Physics Toys

In this class I plan to show many demonstrations that are not very expensive. One of the most intriguing is called the floating penny illusion; we'll see it soon. Would like to buy one, or give one to a friend? How about a Slinky? Or a ball that doesn't bounce? Or some lenses? Or curved mirrors? The best way to learn physics is by playing with toys. If you don't want to play yourself, you may want to give a gift to someone else. Or ask for one of these as a Christmas or birthday present (or for whatever holiday you consider most appropriate). Do you know any children who should received "real magic" as a present?

Incidentally, I post this same page when I teach physics H7, the honors course for physics majors. Physics majors need these toys as much, if not more, than you do.

There is one company in New Jersey that specializes in selling science toys: Edmund Scientific. Those of you who read Popular Science magazine, or Science News, or Scientific American, already know their ads. They are also online. I have loved this company since I was ten years old.I strongly recommend that you order their free catalog (see link on their web page).. It has many items that are not online, and is fun to browse.

Disclaimer: I swear that I own no stock in this company, and I make no profit by directing you towards them.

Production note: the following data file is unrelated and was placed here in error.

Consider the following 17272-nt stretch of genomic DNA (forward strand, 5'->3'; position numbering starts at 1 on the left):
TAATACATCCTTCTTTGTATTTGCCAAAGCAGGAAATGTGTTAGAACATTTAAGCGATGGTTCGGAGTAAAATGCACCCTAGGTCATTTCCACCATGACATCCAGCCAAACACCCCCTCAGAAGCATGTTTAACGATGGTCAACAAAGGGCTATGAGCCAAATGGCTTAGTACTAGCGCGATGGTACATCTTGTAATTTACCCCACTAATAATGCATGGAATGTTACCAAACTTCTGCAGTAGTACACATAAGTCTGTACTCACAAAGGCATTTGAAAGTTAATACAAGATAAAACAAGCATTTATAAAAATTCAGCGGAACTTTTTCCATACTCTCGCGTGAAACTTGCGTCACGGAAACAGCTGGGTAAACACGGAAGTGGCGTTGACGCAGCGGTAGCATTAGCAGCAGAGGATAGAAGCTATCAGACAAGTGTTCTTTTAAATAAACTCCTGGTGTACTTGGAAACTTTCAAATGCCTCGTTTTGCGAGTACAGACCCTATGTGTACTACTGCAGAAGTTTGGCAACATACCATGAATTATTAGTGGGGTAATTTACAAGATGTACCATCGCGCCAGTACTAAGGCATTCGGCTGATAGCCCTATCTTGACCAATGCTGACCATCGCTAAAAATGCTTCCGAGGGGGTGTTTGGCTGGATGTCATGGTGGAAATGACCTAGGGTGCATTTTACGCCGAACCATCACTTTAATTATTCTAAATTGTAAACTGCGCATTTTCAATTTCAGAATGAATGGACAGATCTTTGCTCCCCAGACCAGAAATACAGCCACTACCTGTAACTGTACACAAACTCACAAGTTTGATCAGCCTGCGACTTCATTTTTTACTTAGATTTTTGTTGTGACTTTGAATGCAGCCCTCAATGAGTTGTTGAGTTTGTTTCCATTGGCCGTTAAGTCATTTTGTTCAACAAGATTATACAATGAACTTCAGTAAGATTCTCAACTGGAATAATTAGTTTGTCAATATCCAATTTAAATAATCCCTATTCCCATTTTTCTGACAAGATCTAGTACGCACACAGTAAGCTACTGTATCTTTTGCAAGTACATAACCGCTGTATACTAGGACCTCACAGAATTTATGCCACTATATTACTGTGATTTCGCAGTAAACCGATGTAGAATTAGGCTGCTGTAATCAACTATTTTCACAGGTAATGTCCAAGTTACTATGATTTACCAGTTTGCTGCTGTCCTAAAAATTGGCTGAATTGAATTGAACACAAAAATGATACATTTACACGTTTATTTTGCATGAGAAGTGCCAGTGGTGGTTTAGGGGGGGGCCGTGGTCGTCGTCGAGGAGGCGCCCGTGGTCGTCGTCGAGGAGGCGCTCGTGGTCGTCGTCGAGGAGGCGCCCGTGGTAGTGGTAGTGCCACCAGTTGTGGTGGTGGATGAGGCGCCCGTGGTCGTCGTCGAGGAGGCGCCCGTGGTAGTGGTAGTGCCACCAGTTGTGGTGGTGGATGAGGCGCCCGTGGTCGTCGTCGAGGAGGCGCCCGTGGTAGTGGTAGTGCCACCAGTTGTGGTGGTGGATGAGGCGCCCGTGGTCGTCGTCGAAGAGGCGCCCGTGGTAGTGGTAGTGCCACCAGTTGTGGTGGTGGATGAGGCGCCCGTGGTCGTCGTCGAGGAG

My most highly recommended science toys are (prices may be out of date):

Polaroid film. Buy the 7" x 7.5" piece for $6.95 and cut it up, or for $12.95 buy 20 pieces with diameter 2.5" each. These are not available from the online store (I don't know why) but they can be purchased using the Edmund Scientific toll-free telephone line 1-800-728-6999. For the 7" piece ask for stock number V37-349; for the 20 pieces of 2.5" polaroid, ask for stock number V38-396.

Two rubber balls ($4.95), one which bounces high, the other which bounces almost not at all.

Bag of magnets for $4.95 is a best buy. Magnets are the ultimate real magic. You can also buy a set of ring magnets ($3.95). Also interesting are the cow magnets ($6.95), or the set of 16 niodymium magnets ($4.95).I don't particularly recommend the magnet kit for $15.95, but the set of 50 magnets for $19.95 looks worthwhile.

Slinky ($7.95) Smaller ones (and cheaper) are available at local toy stores. I prefer the metal ones, but the plastic ones last longer. Slinkys are the best way to study waves, outside of surfing.

Gyroscope ($8.95). There are cheaper ones, but they don't work as well.

Optics kit ($15.50). Or buy lenses, mirrors, prisms separately:

Bag of lenses for $4.95 is a best buy. Or 3 strong lenses ($1.95).

Concave mirror ($3.95), similar to the one I passed around. Touch the image of your finger.

Prism collection ($4.95) is a good buy. Put in sunlight to produce the colors of the rainbow.

Floating penny illusion (a bit expensive at $29.95). Also available at the San Francisco Exploratorium.

Laser for $24.95.

Polarizing sheet that you can cut ($6.95), or a set of 20 smaller polarizers ($12.95).

Holograms. A large selection is available from Holoshop. Typical price $15 and up.